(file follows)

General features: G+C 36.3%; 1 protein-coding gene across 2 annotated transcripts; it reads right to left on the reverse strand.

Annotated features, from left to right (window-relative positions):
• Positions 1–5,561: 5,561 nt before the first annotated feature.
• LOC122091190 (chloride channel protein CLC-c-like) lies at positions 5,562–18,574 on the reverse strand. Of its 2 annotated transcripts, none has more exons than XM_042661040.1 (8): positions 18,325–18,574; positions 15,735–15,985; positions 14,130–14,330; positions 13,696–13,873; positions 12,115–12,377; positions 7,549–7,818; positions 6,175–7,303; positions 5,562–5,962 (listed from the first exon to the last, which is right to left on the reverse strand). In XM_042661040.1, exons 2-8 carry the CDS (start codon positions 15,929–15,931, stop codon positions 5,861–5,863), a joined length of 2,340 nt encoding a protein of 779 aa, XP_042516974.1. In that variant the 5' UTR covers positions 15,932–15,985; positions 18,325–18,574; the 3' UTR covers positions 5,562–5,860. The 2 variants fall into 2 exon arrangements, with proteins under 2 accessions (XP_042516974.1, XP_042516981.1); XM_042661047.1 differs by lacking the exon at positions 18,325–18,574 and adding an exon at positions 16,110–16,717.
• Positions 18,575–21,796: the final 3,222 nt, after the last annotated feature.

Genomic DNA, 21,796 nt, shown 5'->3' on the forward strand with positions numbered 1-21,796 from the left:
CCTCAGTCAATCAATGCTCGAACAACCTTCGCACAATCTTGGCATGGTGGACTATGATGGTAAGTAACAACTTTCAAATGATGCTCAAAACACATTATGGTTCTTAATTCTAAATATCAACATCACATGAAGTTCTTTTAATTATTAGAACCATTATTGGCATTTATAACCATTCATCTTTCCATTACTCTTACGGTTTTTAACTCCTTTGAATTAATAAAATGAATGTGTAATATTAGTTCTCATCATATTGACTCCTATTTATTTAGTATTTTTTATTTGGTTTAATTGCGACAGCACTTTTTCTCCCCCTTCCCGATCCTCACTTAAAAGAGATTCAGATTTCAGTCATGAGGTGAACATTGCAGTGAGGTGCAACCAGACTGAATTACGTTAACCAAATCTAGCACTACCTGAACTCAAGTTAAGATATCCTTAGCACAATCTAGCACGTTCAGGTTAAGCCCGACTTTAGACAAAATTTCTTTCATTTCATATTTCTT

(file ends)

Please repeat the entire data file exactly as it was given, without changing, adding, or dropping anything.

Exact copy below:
General features: G+C 36.3%; 1 protein-coding gene across 2 annotated transcripts; it reads right to left on the reverse strand.

Annotated features, from left to right (window-relative positions):
• Positions 1–5,561: 5,561 nt before the first annotated feature.
• LOC122091190 (chloride channel protein CLC-c-like) lies at positions 5,562–18,574 on the reverse strand. Of its 2 annotated transcripts, none has more exons than XM_042661040.1 (8): positions 18,325–18,574; positions 15,735–15,985; positions 14,130–14,330; positions 13,696–13,873; positions 12,115–12,377; positions 7,549–7,818; positions 6,175–7,303; positions 5,562–5,962 (listed from the first exon to the last, which is right to left on the reverse strand). In XM_042661040.1, exons 2-8 carry the CDS (start codon positions 15,929–15,931, stop codon positions 5,861–5,863), a joined length of 2,340 nt encoding a protein of 779 aa, XP_042516974.1. In that variant the 5' UTR covers positions 15,932–15,985; positions 18,325–18,574; the 3' UTR covers positions 5,562–5,860. The 2 variants fall into 2 exon arrangements, with proteins under 2 accessions (XP_042516974.1, XP_042516981.1); XM_042661047.1 differs by lacking the exon at positions 18,325–18,574 and adding an exon at positions 16,110–16,717.
• Positions 18,575–21,796: the final 3,222 nt, after the last annotated feature.

Genomic DNA, 21,796 nt, shown 5'->3' on the forward strand with positions numbered 1-21,796 from the left:
CCTCAGTCAATCAATGCTCGAACAACCTTCGCACAATCTTGGCATGGTGGACTATGATGGTAAGTAACAACTTTCAAATGATGCTCAAAACACATTATGGTTCTTAATTCTAAATATCAACATCACATGAAGTTCTTTTAATTATTAGAACCATTATTGGCATTTATAACCATTCATCTTTCCATTACTCTTACGGTTTTTAACTCCTTTGAATTAATAAAATGAATGTGTAATATTAGTTCTCATCATATTGACTCCTATTTATTTAGTATTTTTTATTTGGTTTAATTGCGACAGCACTTTTTCTCCCCCTTCCCGATCCTCACTTAAAAGAGATTCAGATTTCAGTCATGAGGTGAACATTGCAGTGAGGTGCAACCAGACTGAATTACGTTAACCAAATCTAGCACTACCTGAACTCAAGTTAAGATATCCTTAGCACAATCTAGCACGTTCAGGTTAAGCCCGACTTTAGACAAAATTTCTTTCATTTCATATTTCTT